What's In Blue

Posted Tue 4 Aug 2015

Security Council’s August Programme of Work

This morning (4 August), Council members adopted their programme of work for August. At press time, only one adoption is planned for the month, with the Council expected to extend the mandate of the UN Interim Force in Lebanon (UNIFIL) for another year, ahead of its 31 August expiry.

Nigeria, the Council president for the month, has chosen as a centerpiece of its presidency to hold an open debate on regional organisations and contemporary challenges for maintaining international peace and security, with Secretary-General Ban Ki-moon expected to speak. Nigeria will also highlight security sector reform this month, in a meeting with briefings by Assistant Secretary-General for the Rule of Law and Security Institutions Dmitri Titov and Special Representative on Sexual Violence Zainab Bangura; security sector reform was a focus of previous Nigerian Council presidencies in October 2011 and April 2014. A briefing on Ebola has been planned; Margaret Chan, the Director-General of the World Health Organization, and David Nabarro, the Secretary-General’s Special Envoy on Ebola, will brief on the lessons learned from the Ebola crisis.

Another briefing is anticipated on the UN Interim Administration Mission in Kosovo (UNMIK); Farid Zarif, the Special Representative of the Secretary-General and head of UNMIK, will brief on the situation there.

There will be several briefings followed by consultations in August, including on: UN Multidimensional Integrated Stabilization Mission in the Central African Republic (MINUSCA); the Middle East (Israel/Palestine); UN Mission in South Sudan (UNMISS) and South Sudan Sanctions; UN Support Mission in Libya (UNSMIL); the humanitarian situation in Syria; and the UN Integrated Peacebuilding Office in Guinea-Bissau (UNIOGBIS). Special Representative Babacar Gaye will brief on the most recent MINUSCA report, and Under-Secretary-General for Political Affairs Jeffrey Feltman will brief on the Middle East. On South Sudan, Under-Secretary-General Hervé Ladsous is expected to brief on UNMISS, while Ambassador Cristián Barros of Chile, the chair of the 2206 South Sudan Sanctions Committee, will brief members on the committee’s recent work. Bernardino León, Special Representative and head of UNSMIL, is expected to brief on the situation in Libya, while Under Secretary-General for Humanitarian Affairs and Emergency Relief Coordinator Stephen O’Brien will brief on the humanitarian situation in Syria. Miguel Trovoada, the Special Representative and head of UNIOGBIS, will brief on the situation in Guinea-Bissau. It is possible that Ambassador Antonio de Aguiar Patriota, chair of the Guinea-Bissau configuration of the Peacebuilding Commission, may participate in the meeting.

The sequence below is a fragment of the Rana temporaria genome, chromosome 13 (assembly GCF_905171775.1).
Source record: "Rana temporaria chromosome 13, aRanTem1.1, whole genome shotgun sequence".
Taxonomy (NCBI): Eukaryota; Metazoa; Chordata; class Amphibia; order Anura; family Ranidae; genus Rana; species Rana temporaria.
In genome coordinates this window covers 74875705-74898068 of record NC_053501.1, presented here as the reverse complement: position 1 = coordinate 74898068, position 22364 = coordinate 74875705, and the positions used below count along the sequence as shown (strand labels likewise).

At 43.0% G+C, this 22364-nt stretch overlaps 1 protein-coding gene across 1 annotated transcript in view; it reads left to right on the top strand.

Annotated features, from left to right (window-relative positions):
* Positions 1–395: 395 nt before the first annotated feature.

Consultations are anticipated on several matters. Consultations will be held on chemical weapons in Syria, with Acting High Representative for Disarmament Affairs Kim Won-soo briefing. Yemen consultations are planned, with a briefing expected by Special Envoy Ismail Ould Cheikh Ahmed. Council members will hold consultations on UNIFIL prior to renewing the UNIFIL mandate later in the month. Bangura is likely to brief members in consultations on her April visit to the Middle East.

While the South Sudan sanctions regime will be discussed in an open briefing followed by consultations, briefings in consultations are expected on three other sanctions committees. Ambassador Dina Kawar of Jordan, chair of the 1521 Liberia Sanctions Committee, is expected to brief Council members in consultations on that committee’s work. There will be a briefing on the work of the 1718 Democratic People’s Republic of Korea Sanctions Committee by its chair, Ambassador Román Oyarzun of Spain. Finally, Ambassador Rafael Ramírez of Venezuela will brief on the work of the 1591 Sudan Sanctions Committee, which he chairs.

A wrap-up session at the end of the month is anticipated as well.

Ukraine and the Security Council’s annual report are in the programme’s footnotes, and could be addressed during the month. The Council is also likely to follow closely the volatile situation in Burundi, and it is possible that it may meet on this matter.

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